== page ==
Not to say your experiences are isolated (as I have an ASUS board that doesn't like one peripheral when resuming from sleep) but Gigabyte boards can have problems as well. I built a system for work using a P45 Gigabyte board that cannot run for more than 4 days, it just locks up after that. Reply
  • scott967a - Thursday, January 20, 2011 - link

    Could you throw an MSI board into the mix? Reply
  • VahnTitrio - Thursday, January 20, 2011 - link

    I had to order that ASUS board with basically no reviews available. Looks like I made a solid choice, as I got it for $165. I'm hoping it's waiting for me when I get home from work. Reply
  • landerf - Thursday, January 20, 2011 - link

    Does anyone have a break down of what usb/sata controllers each asus model uses? Reply
  • ValueDriven - Thursday, January 20, 2011 - link

    Thank you for this article. For me very timely w.r.t. general sandy bridge and ASUS specifically.

    I recently grabbed an i5-2500K at Microcenter for $192 after-tax, and bundled with an ASUS P8P67 (not PRO, Crossfire only) for another $127 after-tax. For a total of $320. Now all I need is some DDR3 memory and I'll have the missing components for my new build (non-gamer). So for about $375-$400, I'll have for once the basis of a mid-level enthusiast build with the latest technology and over-clockable in the high 4-5GHz range. (I usually trail the technology, letting it "depreciate." Hence, ValueDriven.)

    I've had mixed results, but generally good, with ASUS boards. Long ago I had an ASUS P2B-F (i486 I think, PENTIUM III - 750MHz) which seemed pretty good and lasted a long long time.

    Next I had an ASUS A7N8X Deluxe (AMD Athlon) board which was OK, although it did finally fail. I only hated it relative to the ABIT NF-7S board I got for a 2nd setup which oc'd a lot better, taking my Athlon from a native 1460MHz up to about 2220MHz..

    Most recently I have an ASUS P5 Deluxe WiFi-AP (with a Core2 Quad 6600) which I got on clearance when CompUSA folded (to become kids 'puter). I really can't complain about this board. In fact, it has been great. The only thing it hasn't done is oc my Q6600 as high as I'd like, but I believe this is the fault of my TUNIQ Tower120 which has a crappy mount (press fit screw retainer heads popped off during installation - requiring torch & hammer repair). If I keep this Q6600 setup, I'll probably install a new heatsink...maybe a SCYTHE Mugen 2 w/ double fans which is sitting in the closet. But then I need to get a cooler for the i5-2500k! :(

    The only GIGABYTE board I have, a GA-EP45-UD3R, I have never used. I bought it and an INTEL Q9550 for a new build which I'm probably going to skip & resell the parts. But I did buy it b/c I had heard good things about this board. (Mugen was originally for this setup.)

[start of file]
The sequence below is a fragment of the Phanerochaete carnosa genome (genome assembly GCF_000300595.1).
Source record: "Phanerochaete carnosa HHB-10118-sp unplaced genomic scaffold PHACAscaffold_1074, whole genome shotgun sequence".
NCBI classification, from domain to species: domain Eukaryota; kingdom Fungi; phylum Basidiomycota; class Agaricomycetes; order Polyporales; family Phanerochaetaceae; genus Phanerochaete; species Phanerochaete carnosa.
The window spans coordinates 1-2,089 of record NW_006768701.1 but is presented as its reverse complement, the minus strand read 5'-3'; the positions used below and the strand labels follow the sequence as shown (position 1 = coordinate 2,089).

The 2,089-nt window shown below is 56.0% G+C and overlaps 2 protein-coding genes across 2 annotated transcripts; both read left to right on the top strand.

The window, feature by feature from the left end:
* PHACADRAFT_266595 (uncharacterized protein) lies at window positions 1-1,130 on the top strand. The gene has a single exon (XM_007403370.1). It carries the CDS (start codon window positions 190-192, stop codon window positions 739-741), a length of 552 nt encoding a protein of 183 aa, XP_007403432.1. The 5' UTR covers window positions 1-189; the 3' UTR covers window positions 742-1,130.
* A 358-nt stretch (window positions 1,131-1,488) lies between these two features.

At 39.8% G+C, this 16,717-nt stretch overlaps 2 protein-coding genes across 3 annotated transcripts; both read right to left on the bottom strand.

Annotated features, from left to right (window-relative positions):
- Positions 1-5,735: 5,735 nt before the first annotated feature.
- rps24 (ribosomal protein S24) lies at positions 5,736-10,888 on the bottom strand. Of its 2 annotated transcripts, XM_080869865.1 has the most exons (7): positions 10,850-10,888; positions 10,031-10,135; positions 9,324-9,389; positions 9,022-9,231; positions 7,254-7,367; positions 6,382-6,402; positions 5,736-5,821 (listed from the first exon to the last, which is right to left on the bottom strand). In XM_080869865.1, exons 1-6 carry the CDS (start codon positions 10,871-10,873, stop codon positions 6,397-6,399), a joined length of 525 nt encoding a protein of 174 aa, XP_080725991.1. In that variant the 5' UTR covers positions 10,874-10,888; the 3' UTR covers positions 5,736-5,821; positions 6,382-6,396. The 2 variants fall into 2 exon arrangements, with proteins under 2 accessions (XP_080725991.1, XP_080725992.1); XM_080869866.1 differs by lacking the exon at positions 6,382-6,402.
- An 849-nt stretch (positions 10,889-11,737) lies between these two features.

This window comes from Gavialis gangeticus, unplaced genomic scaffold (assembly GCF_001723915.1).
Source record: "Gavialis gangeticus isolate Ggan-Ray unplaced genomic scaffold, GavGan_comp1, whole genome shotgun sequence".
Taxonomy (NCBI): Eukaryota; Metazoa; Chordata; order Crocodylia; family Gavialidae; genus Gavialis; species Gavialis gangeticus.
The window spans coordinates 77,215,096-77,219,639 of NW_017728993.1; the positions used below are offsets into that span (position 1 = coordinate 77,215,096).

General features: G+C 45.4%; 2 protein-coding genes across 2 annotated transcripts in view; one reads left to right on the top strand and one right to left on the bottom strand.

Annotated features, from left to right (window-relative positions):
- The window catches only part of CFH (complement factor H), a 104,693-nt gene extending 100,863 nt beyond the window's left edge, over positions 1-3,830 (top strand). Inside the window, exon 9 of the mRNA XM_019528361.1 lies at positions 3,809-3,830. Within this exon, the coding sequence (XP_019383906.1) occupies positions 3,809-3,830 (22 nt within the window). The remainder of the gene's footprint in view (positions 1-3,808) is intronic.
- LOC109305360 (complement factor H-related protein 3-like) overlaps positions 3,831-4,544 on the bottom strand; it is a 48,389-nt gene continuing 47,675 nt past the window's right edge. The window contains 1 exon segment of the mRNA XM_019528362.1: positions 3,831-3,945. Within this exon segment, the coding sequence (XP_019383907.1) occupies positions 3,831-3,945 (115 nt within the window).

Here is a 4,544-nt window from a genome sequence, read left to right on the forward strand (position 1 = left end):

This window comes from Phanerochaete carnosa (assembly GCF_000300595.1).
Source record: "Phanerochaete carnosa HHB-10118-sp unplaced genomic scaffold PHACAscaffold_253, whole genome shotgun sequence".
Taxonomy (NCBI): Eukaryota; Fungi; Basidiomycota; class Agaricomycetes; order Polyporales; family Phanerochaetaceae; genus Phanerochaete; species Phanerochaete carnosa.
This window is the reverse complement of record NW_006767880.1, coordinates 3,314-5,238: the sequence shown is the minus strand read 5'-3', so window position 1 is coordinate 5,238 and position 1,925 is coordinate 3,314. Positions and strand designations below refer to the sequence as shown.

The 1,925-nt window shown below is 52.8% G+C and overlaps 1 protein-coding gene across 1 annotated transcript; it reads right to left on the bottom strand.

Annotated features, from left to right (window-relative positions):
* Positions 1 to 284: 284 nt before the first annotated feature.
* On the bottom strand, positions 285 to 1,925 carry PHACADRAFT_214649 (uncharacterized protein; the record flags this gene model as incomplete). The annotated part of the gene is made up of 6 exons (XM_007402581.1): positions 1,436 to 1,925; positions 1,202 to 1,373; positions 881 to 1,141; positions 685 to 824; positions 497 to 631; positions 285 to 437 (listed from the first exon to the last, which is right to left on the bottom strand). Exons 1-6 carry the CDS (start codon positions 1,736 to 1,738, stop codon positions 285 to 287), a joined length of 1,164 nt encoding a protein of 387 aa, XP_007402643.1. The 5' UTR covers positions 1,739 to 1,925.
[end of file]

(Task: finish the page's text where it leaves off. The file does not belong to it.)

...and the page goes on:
SO for me the real question is: Is it better to keep the Sandy Bridge setup & part out either my unused Q9550 setup or my used Q6600 setup, OR is it better to return the Sandy Bridge and just build my Q9950? The jury is still out!
    Reply
  • darckhart - Thursday, January 20, 2011 - link

    It's not really value driven if you don't use the parts you buy... it's just a loss. that continues to depreciate.

    wrt your situation, move forward with the sandy bridge since you have it already. at 4.5+ GHz, and new board features like usb3 etc, it's already loads better than a q9550 oc and p45 chipset.
    Reply
  • strikeback03 - Friday, January 21, 2011 - link

    I'd have to check, but I believe that is the same processor and motherboard I referenced above. In which case I couldn't recommend it unless you naturally shut the computer down daily or similar. We have it set up next to a stock-clock Q6600/P35 system and the student using them says the Q9550 feels faster, that said if overclocking you probably won't be able to tell much of a difference and the newer parts would probably get you more money back. the i5 is going to be a lot faster. Reply
  • DaveSimmons - Thursday, January 20, 2011 - link

    Do any of the three support Dolby Digital Live real-time encoding of game audio as 5.1 for the optical digital port?

    I'm using analog outs for my socket775 system but may be switching to optical digital for my next build.
    Reply
  • ajp_anton - Thursday, January 20, 2011 - link

    You should've benchmarked the LAN connection. Is there any difference between Intel and Realtek? Reply